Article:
Many multinationals like PepsiCo have taken advantage of the development of stevia

Many multinationals like PepsiCo have taken advantage of the development of stevia

Beyond the initial hysteria over stevia, it seems that, for some manufacturers, the plant-based sweeteners are no silver bullet.

Stevia burst onto the soft drinks scene around two years ago following regulatory clearance of several ranges from the US Food and Drug Administration (FDA). In Europe, France and Switzerland have given the green light and suppliers are waiting for Brussels to formally rule on its use throughout the EU. Sources say the ruling is likely to be positive.

Sweeteners derived from the stevia plant have significant advantages. They are 200 sweeter than sugar and are also derived from plants, which means they fits into the consumer trend for natural ingredients. US regulatory approval has, therefore, led to more food and beverage manufacturers turning to the stevia when developing low-sugar products.

Indeed, no sooner had the FDA given approval, The Coca-Cola Co announced the launch of Sprite Green, its first stevia-sweetened product, and PepsiCo wasn't far behind with the launch of a stevia-sweetened range under its SoBe Lifewater brand.

In the following buzz, stevia has been hailed as one of the most significant developments in sweeteners in recent years. However, it is not all sweetness and light. There have been challenges, specifically on taste, price and supply.

Several high-profile companies remain sceptical about how widely stevia can be used.

Derek Yach, senior vice president of global health policy for PepsiCo, told just-drinks that the uptake of stevia by some firms has been relatively slow, which he believes may be down to the complexity of achieving the right taste.

"We have got a market that contains things called consumers and they tend to be rather fussy about taste," Yach says.

"Each of these natural sweeteners have got upsides and downsides, some tend to work well in, say, a juice ... but that same stevia in a cola product doesn't do as well. So there won't be one magic sweetener that will be introduced, either in food or in beverages, but I suspect you will see an increasing diversity of sweetener options, probably each adapted for the particular product."

According to Yach, then, stevia is not a magic bullet, but is likely to form part of a new generation of natural sweeteners.

Yach said that PepsiCo is looking at a "fuller" range of natural sweeteners. "We have teams scouring the world looking at natural colours coming from plants particularly, and natural flavours and spices drawn from ancient cultures and so on. That is increasingly going to become the norm," he said.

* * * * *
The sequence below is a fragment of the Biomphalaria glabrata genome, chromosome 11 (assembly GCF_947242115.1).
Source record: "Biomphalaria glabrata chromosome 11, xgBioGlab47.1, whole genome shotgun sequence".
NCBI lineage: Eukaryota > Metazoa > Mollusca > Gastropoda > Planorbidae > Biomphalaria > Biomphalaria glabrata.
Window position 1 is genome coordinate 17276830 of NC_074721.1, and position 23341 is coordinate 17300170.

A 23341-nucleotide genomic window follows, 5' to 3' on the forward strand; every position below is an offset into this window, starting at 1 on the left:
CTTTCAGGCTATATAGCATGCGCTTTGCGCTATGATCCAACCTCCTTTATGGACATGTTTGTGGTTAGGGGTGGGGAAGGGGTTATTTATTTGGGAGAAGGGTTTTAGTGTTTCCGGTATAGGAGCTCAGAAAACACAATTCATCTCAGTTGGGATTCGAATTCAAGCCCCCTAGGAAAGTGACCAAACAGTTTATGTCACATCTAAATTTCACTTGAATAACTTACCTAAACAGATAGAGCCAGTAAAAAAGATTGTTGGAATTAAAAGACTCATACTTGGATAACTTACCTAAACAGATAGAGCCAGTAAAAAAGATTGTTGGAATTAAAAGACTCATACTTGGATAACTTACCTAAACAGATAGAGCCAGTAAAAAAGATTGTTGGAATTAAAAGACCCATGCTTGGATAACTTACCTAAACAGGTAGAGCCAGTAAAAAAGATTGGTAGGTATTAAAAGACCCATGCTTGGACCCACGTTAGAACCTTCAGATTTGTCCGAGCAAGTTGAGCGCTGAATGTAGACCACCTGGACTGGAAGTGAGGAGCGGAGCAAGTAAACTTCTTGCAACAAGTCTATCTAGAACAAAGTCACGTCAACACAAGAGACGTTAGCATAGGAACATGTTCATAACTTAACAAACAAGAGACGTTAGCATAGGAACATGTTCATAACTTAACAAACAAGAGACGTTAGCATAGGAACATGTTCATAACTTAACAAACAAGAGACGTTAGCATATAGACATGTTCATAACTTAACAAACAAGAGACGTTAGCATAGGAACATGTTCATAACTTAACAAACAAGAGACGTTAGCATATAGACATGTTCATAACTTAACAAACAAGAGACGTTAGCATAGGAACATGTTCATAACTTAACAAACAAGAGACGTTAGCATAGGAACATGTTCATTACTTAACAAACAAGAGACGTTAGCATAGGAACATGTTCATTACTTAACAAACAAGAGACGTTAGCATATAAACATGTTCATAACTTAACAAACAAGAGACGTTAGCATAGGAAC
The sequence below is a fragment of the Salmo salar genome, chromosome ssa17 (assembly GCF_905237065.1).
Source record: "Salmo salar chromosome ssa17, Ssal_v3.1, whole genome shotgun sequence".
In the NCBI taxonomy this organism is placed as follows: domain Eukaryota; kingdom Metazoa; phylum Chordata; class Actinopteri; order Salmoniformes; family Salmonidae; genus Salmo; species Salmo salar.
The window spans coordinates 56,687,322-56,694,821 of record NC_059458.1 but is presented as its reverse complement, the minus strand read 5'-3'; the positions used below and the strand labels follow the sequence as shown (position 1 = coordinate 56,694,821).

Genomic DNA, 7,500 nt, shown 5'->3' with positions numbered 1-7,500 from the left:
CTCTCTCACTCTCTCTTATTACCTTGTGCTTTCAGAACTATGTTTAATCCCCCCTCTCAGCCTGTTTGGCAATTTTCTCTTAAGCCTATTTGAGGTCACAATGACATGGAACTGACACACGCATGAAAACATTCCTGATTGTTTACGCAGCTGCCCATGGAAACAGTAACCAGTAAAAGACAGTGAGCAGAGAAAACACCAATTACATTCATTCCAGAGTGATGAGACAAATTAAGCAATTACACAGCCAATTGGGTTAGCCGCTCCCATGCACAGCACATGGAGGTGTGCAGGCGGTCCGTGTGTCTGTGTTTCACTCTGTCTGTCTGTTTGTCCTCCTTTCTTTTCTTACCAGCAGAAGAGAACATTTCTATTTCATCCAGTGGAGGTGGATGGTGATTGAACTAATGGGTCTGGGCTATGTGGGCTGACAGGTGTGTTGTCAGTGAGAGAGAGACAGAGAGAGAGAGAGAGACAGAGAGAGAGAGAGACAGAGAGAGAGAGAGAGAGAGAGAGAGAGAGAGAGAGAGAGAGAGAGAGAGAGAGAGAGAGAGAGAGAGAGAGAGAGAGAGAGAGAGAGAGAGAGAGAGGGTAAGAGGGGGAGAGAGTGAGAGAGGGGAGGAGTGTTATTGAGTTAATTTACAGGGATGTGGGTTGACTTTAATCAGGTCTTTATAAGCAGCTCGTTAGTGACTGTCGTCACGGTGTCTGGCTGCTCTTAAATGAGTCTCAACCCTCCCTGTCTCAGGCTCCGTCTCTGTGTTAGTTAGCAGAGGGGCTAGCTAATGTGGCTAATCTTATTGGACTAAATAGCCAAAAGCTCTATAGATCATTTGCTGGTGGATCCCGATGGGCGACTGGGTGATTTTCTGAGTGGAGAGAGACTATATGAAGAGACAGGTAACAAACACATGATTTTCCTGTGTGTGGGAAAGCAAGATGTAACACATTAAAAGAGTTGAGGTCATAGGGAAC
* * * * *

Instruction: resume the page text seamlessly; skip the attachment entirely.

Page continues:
This is not to say that the stevia plant won't stake its claim as a mainstream sweetener source for years to come.

Stevia supplier PureCircle recently launched a global consumer marketing campaign for its sweetener range, while also signing joint ventures with German food ingredients group Dohler and French sugar giant Tereos for the marketing of stevia.

In July, PureCircle said it had sacrificed short-term profits in order to prepare for an expected boom in food and drink industry demand for sweeteners derived from the stevia plant. Many other top ingredients companies have also developed stevia ranges.

Yet, the concept of stevia as a sweetener has been around for decades, so why has the ingredient only risen to prominence now?

PurceCircle's finance director, William Mitchell, told just-drinks that the reason is that stevia products have "much higher purity and consistent composition than 20 years ago".

He said: "PureCircle technology has enabled the isolation and refining of individual stevioglycoside molecules. This means that for the first time there is a consistent stevia food and beverage ingredient that can be clinically tested and can be formulated on a consistent basis."

It is also clear that companies worldwide are responding to a consumer trend for 'natural' ingredients in both drinks and food, as has been the case for several years.

What has also become clear, however, is that the stevia plant is not a magic bullet with which companies can burst onto the 'natural' scene. Instead, stevia points the way to a new era of sweeteners, based on fresh science, research and innovation. Stevia is a part of the future, but it is not the future.